Adopting the principles of sustainability is now a key element of the strategy of large and pioneering companies (known as blue-chips). In line with the EU Climate Neutrality target by 205010 and in line with the UN Global Sustainable Development Goals (SDGs),11 these leading companies have recently announced their targets for zero carbon emissions in the next decades.

One of the key motivators for businesses to embrace the principles of sustainability as a guiding strategy is the growth opportunities that this type of approach can create. One of the strongest incentives to integrate sustainability into the strategy is to attract investment, as, every year, more and more capital is invested in companies and projects that meet an integrated sustainability framework (the ESG framework).

The EU has set ambitious targets for climate, environment and sustainability through its Climate Neutrality Strategy 2050, its Energy Transformation Framework by 2030, the EU Classification for Responsible Financing, Energy Union and the action plan for the circular economy.12 The implementation of the EU strategy for sustainable financing is a key step towards the implementation of the historic Paris Agreement and the wider EU Agenda for Sustainable Development.13

The financial sector and the investment market are playing a key role in achieving these goals, as large private equity and lending funds will be directed to sustainable financing. Green financing, social and sustainable bonds have emerged as the most popular financing tools. The ESG Integrated Sustainability Framework incorporates environmental, social and governance criteria, and social impact investment is expected to be at the heart of the post-pandemic economic recovery, as this crisis has forced many organisations to reconsider the relationship between profit and growth. ESG, facing the unprecedented conditions that prevailed, is an opportunity to rebuild more green and resilient economies.

Many investors and banks also use sustainability as the equivalent of a company approach to risk management. New criteria and indicators (KPIs) based on the EU Sustainable Financing and Classification Regulations will be an important factor in the process of obtaining credit and evaluating the investments of a bank, an investment fund or other institutions.

An additional incentive for businesses is the need to meet the new requirements and expectations of the supply chain. There is a global trend that demonstrates the need for large companies in the most developed countries to adopt the principles of sustainable development not only within their own businesses, but also between their partners and customers. This trend is also pushing developing countries to comply with these issues in order to be able to serve their customers and maintain or expand their revenues.

Corporate responsibility and sustainable development change the way businesses set and achieve goals. Regardless of the size of the business, a sustainability strategy can benefit a company in several ways. It allows the setting of appropriate and ambitious goals for the implementation of an integrated ESG framework in the company, while at the same time it ensures a coordinated and studied approach of maximising the benefit at minimum cost. For many companies, the financial cost of implementing a sustainability programme is a major hurdle that needs to be overcome – an issue that has been exacerbated by the financial pressures of the covid-19 pandemic.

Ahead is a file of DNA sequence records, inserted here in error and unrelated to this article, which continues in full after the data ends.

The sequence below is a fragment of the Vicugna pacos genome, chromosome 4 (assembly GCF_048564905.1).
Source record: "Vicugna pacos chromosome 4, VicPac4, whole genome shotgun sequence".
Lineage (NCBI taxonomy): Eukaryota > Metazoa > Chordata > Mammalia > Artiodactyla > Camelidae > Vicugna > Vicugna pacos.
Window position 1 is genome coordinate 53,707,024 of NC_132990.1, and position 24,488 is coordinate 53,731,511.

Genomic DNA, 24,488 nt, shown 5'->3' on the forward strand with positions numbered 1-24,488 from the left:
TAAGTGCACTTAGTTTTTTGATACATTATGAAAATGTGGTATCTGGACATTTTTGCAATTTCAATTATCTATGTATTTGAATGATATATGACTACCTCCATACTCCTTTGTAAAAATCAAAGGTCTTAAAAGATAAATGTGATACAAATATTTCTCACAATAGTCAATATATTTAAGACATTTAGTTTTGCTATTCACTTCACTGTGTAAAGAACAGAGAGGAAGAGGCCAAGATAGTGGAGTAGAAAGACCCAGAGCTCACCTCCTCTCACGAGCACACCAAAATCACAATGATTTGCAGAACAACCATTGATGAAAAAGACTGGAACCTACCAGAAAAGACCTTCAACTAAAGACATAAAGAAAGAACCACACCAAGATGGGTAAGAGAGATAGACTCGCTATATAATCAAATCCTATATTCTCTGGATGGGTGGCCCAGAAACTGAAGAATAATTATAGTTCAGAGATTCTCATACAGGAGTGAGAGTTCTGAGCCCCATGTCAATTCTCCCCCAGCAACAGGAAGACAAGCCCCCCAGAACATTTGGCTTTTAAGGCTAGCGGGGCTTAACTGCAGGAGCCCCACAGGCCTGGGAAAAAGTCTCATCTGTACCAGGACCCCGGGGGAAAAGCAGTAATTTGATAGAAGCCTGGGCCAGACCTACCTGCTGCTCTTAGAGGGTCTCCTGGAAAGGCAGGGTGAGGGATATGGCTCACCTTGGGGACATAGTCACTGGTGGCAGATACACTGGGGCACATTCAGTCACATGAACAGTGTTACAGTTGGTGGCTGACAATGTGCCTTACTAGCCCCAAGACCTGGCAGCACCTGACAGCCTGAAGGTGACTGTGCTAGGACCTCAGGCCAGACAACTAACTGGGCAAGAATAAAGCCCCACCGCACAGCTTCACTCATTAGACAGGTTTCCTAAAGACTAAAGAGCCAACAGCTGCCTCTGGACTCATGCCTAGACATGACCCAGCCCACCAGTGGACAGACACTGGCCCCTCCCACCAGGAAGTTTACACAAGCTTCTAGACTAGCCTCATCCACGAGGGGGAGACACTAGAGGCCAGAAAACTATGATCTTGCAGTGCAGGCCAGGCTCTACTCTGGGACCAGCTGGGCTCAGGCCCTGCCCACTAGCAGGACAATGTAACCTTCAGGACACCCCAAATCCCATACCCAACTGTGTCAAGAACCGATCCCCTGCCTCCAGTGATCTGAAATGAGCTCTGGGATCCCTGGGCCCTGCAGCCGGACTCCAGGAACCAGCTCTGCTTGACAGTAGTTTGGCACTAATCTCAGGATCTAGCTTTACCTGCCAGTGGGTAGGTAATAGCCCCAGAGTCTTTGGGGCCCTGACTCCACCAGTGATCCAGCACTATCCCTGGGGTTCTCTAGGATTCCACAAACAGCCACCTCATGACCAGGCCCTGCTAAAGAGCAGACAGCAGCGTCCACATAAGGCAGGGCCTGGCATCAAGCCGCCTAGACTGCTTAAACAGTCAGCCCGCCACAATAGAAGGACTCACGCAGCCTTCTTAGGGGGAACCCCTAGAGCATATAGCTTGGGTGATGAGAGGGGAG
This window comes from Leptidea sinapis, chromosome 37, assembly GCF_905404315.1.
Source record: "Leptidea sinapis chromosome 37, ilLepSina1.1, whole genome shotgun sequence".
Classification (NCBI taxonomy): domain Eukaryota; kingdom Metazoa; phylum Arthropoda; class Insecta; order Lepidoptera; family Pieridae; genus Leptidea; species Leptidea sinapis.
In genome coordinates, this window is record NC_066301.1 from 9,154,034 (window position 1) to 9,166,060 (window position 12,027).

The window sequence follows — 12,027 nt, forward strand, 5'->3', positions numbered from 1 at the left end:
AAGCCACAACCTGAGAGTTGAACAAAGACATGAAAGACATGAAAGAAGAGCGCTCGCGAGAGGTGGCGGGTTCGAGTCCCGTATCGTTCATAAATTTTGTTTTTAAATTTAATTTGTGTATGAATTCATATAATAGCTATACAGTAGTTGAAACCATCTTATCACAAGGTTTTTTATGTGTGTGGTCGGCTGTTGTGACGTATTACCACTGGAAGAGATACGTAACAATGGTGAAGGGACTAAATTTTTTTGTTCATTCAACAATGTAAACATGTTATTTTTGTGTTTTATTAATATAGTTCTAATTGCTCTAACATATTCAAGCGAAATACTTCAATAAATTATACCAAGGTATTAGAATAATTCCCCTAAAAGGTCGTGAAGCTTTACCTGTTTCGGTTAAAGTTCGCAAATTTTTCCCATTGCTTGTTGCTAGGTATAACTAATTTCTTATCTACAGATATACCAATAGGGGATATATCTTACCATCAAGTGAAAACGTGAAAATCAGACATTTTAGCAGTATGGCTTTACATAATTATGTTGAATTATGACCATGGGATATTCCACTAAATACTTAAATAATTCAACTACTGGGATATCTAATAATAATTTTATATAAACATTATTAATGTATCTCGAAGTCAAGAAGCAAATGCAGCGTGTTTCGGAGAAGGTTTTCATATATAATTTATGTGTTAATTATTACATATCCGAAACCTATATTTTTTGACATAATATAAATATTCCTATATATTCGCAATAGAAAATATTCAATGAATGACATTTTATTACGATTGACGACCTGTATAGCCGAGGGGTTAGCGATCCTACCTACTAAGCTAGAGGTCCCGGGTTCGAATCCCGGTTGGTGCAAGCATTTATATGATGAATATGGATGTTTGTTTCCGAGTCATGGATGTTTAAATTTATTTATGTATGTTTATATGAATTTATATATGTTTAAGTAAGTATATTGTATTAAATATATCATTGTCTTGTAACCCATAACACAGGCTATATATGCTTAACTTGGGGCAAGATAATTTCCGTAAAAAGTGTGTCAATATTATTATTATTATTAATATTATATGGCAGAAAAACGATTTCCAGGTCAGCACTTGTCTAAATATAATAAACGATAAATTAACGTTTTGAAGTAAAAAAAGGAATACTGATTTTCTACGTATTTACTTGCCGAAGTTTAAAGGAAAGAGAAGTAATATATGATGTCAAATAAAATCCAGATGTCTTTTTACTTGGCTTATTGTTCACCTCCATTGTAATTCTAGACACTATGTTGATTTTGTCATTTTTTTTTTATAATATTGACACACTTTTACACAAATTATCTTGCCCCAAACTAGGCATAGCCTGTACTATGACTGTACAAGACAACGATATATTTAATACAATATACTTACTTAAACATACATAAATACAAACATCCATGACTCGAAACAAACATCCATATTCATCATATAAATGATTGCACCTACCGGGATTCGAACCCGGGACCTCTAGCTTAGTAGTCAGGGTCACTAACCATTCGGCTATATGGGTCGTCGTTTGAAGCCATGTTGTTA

Social impact assessment is increasingly coming to the fore, presenting not only the economic but also the social benefits of investment. Through the available methods and tools available to businesses, they aim to demonstrate how effectively they can use their resources to create value for society.

The initial step in such a process is to identify a clear and achievable vision that should be supported, respectively, by the corporate mission and the values of the organisation. A key factor in achieving any strategy, according to management, is the existence of a comprehensive action plan, with individuals taking on specific responsibilities and a timetable. The monitoring of the company's performance in relation to the strategic plan of the organisation should be done through a strong system of KPIs based on the essential issues (the most important ESG issues) and in accordance with top international standards. This process requires continuous dialogue with senior management, effective management of individual actions for the implementation of the strategic plan, as well as accurate and appropriate analysis of data and information, access to innovative ideas and solutions and a good understanding of the market and the expectations of the stakeholders. This is a process that has been mobilised among Greek listed companies since June 2020 following the implementation of the Law.


i Shareholder rights and powers 14

Every shareholder in a Greek listed company has three default powers. These are the power to:

  1. vote in shareholders' meetings;
  2. sell shares and to receive dividends, if the corporation is marking a profit; and
  3. challenge certain corporate resolutions in court.